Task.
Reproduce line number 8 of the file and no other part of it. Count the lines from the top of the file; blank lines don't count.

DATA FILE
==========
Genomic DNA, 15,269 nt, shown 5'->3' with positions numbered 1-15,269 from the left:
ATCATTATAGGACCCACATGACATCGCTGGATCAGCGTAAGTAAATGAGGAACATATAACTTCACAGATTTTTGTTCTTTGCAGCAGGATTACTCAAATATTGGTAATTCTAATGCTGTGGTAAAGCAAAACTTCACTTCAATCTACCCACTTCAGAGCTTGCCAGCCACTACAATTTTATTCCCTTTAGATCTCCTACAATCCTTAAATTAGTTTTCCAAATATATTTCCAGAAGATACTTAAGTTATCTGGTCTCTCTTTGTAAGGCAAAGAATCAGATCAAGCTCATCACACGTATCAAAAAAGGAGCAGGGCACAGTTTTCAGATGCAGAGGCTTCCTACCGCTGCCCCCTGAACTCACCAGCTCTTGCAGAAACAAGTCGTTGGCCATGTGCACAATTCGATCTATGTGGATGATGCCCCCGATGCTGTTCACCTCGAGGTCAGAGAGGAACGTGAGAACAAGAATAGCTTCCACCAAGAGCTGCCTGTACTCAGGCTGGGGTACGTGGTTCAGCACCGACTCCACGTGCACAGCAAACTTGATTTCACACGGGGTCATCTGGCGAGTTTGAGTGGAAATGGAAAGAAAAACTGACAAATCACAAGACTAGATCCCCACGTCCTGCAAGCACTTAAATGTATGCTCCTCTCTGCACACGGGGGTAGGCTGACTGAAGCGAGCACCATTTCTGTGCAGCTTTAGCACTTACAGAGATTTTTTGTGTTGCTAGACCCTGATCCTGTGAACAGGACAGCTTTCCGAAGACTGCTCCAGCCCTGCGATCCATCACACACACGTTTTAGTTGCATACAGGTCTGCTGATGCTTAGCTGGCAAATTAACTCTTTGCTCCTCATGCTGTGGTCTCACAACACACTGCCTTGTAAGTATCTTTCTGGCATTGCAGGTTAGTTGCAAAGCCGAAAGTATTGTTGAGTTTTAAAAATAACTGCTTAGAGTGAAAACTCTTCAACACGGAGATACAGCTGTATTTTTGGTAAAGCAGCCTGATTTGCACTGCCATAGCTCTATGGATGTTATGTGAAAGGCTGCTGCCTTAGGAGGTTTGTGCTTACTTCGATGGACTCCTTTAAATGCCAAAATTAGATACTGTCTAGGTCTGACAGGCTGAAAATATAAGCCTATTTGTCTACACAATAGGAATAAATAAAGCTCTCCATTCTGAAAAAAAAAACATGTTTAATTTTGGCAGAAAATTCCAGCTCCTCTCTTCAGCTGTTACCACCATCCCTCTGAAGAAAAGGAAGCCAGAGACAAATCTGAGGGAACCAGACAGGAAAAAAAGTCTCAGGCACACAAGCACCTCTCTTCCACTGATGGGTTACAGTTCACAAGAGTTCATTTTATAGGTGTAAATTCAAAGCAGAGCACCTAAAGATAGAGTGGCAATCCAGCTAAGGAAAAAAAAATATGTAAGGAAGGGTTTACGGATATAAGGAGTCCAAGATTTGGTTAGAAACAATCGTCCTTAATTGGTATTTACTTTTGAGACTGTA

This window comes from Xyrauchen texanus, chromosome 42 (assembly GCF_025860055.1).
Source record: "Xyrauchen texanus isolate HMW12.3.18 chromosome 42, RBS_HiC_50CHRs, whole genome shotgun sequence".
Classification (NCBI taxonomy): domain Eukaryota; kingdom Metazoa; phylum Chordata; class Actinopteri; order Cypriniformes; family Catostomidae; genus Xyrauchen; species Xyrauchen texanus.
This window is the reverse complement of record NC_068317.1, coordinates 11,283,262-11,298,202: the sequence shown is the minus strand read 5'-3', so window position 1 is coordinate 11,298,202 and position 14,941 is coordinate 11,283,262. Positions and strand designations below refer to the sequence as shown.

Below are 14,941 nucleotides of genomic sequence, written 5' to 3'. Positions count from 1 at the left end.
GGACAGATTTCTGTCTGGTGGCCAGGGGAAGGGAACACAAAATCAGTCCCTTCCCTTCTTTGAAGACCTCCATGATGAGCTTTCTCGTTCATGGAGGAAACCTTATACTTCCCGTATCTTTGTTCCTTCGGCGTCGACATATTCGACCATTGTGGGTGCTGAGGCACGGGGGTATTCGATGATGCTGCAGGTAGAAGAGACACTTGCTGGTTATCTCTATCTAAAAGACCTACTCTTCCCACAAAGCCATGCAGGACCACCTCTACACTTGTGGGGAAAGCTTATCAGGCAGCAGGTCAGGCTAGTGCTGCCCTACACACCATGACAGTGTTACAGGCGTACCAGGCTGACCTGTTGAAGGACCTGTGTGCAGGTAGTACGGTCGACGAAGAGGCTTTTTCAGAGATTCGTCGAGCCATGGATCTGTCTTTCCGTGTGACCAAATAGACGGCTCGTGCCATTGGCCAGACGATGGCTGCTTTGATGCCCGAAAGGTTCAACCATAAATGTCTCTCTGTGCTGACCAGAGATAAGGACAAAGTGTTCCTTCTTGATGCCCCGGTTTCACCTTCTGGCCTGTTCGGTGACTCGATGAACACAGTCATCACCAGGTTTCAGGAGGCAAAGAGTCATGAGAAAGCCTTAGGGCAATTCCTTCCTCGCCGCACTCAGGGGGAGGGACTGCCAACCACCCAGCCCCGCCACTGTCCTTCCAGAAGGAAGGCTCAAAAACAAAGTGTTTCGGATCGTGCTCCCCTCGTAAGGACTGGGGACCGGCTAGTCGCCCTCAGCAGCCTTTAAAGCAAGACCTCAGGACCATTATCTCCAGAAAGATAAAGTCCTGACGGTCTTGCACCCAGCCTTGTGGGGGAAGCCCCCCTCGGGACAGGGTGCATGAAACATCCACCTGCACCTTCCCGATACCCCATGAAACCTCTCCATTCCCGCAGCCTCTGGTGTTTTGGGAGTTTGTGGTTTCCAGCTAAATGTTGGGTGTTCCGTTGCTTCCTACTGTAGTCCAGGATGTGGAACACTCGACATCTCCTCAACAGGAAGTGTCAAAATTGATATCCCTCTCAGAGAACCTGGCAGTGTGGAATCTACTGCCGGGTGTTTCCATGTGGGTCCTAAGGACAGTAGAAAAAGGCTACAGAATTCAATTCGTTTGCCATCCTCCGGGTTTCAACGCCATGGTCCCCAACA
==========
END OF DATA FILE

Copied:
GGACAGATTTCTGTCTGGTGGCCAGGGGAAGGGAACACAAAATCAGTCCCTTCCCTTCTTTGAAGACCTCCATGATGAGCTTTCTCGTTCATGGAGGAAACCTTATACTTCCCGTATCTTTGTTCCTTCGGCGTCGACATATTCGACCATTGTGGGTGCTGAGGCACGGGGGTATTCGATGATGCTGCAGGTAGAAGAGACACTTGCTGGTTATCTCTATCTAAAAGACCTACTCTTCCCACAAAGCCATGCAGGACCACCTCTACACTTGTGGGGAAAGCTTATCAGGCAGCAGGTCAGGCTAGTGCTGCCCTACACACCATGACAGTGTTACAGGCGTACCAGGCTGACCTGTTGAAGGACCTGTGTGCAGGTAGTACGGTCGACGAAGAGGCTTTTTCAGAGATTCGTCGAGCCATGGATCTGTCTTTCCGTGTGACCAAATAGACGGCTCGTGCCATTGGCCAGACGATGGCTGCTTTGATGCCCGAAAGGTTCAACCATAAATGTCTCTCTGTGCTGACCAGAGATAAGGACAAAGTGTTCCTTCTTGATGCCCCGGTTTCACCTTCTGGCCTGTTCGGTGACTCGATGAACACAGTCATCACCAGGTTTCAGGAGGCAAAGAGTCATGAGAAAGCCTTAGGGCAATTCCTTCCTCGCCGCACTCAGGGGGAGGGACTGCCAACCACCCAGCCCCGCCACTGTCCTTCCAGAAGGAAGGCTCAAAAACAAAGTGTTTCGGATCGTGCTCCCCTCGTAAGGACTGGGGACCGGCTAGTCGCCCTCAGCAGCCTTTAAAGCAAGACCTCAGGACCATTATCTCCAGAAAGATAAAGTCCTGACGGTCTTGCACCCAGCCTTGTGGGGGAAGCCCCCCTCGGGACAGGGTGCATGAAACATCCACCTGCACCTTCCCGATACCCCATGAAACCTCTCCATTCCCGCAGCCTCTGGTGTTTTGGGAGTTTGTGGTTTCCAGCTAAATGTTGGGTGTTCCGTTGCTTCCTACTGTAGTCCAGGATGTGGAACACTCGACATCTCCTCAACAGGAAGTGTCAAAATTGATATCCCTCTCAGAGAACCTGGCAGTGTGGAATCTACTGCCGGGTGTTTCCATGTGGGTCCTAAGGACAGTAGAAAAAGGCTACAGAATTCAATTCGTTTGCCATCCTCCGGGTTTCAACGCCATGGTCCCCAACA